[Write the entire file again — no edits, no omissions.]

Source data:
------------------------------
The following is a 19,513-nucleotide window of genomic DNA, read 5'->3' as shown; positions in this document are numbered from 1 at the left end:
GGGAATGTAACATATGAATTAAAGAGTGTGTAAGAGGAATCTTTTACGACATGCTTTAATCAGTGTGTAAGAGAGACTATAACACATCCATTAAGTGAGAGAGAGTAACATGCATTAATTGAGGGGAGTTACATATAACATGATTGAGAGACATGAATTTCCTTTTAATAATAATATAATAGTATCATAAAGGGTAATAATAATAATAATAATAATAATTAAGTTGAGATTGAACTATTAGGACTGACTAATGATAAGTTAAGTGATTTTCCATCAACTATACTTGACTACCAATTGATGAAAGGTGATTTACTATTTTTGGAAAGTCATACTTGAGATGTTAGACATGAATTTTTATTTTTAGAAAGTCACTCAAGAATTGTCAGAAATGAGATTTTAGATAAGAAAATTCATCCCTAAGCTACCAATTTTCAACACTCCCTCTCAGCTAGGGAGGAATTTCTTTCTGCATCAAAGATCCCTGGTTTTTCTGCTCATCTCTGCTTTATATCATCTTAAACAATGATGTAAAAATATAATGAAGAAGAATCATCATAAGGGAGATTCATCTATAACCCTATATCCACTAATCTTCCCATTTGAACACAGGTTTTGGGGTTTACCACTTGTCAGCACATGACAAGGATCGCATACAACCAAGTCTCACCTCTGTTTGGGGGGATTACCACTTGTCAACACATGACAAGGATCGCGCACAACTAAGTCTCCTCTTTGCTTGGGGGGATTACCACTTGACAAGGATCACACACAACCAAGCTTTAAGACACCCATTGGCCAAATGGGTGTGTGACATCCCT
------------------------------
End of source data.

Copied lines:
The following is a 19,513-nucleotide window of genomic DNA, read 5'->3' as shown; positions in this document are numbered from 1 at the left end:
GGGAATGTAACATATGAATTAAAGAGTGTGTAAGAGGAATCTTTTACGACATGCTTTAATCAGTGTGTAAGAGAGACTATAACACATCCATTAAGTGAGAGAGAGTAACATGCATTAATTGAGGGGAGTTACATATAACATGATTGAGAGACATGAATTTCCTTTTAATAATAATATAATAGTATCATAAAGGGTAATAATAATAATAATAATAATAATTAAGTTGAGATTGAACTATTAGGACTGACTAATGATAAGTTAAGTGATTTTCCATCAACTATACTTGACTACCAATTGATGAAAGGTGATTTACTATTTTTGGAAAGTCATACTTGAGATGTTAGACATGAATTTTTATTTTTAGAAAGTCACTCAAGAATTGTCAGAAATGAGATTTTAGATAAGAAAATTCATCCCTAAGCTACCAATTTTCAACACTCCCTCTCAGCTAGGGAGGAATTTCTTTCTGCATCAAAGATCCCTGGTTTTTCTGCTCATCTCTGCTTTATATCATCTTAAACAATGATGTAAAAATATAATGAAGAAGAATCATCATAAGGGAGATTCATCTATAACCCTATATCCACTAATCTTCCCATTTGAACACAGGTTTTGGGGTTTACCACTTGTCAGCACATGACAAGGATCGCATACAACCAAGTCTCACCTCTGTTTGGGGGGATTACCACTTGTCAACACATGACAAGGATCGCGCACAACTAAGTCTCCTCTTTGCTTGGGGGGATTACCACTTGACAAGGATCACACACAACCAAGCTTTAAGACACCCATTGGCCAAATGGGTGTGTGACATCCCT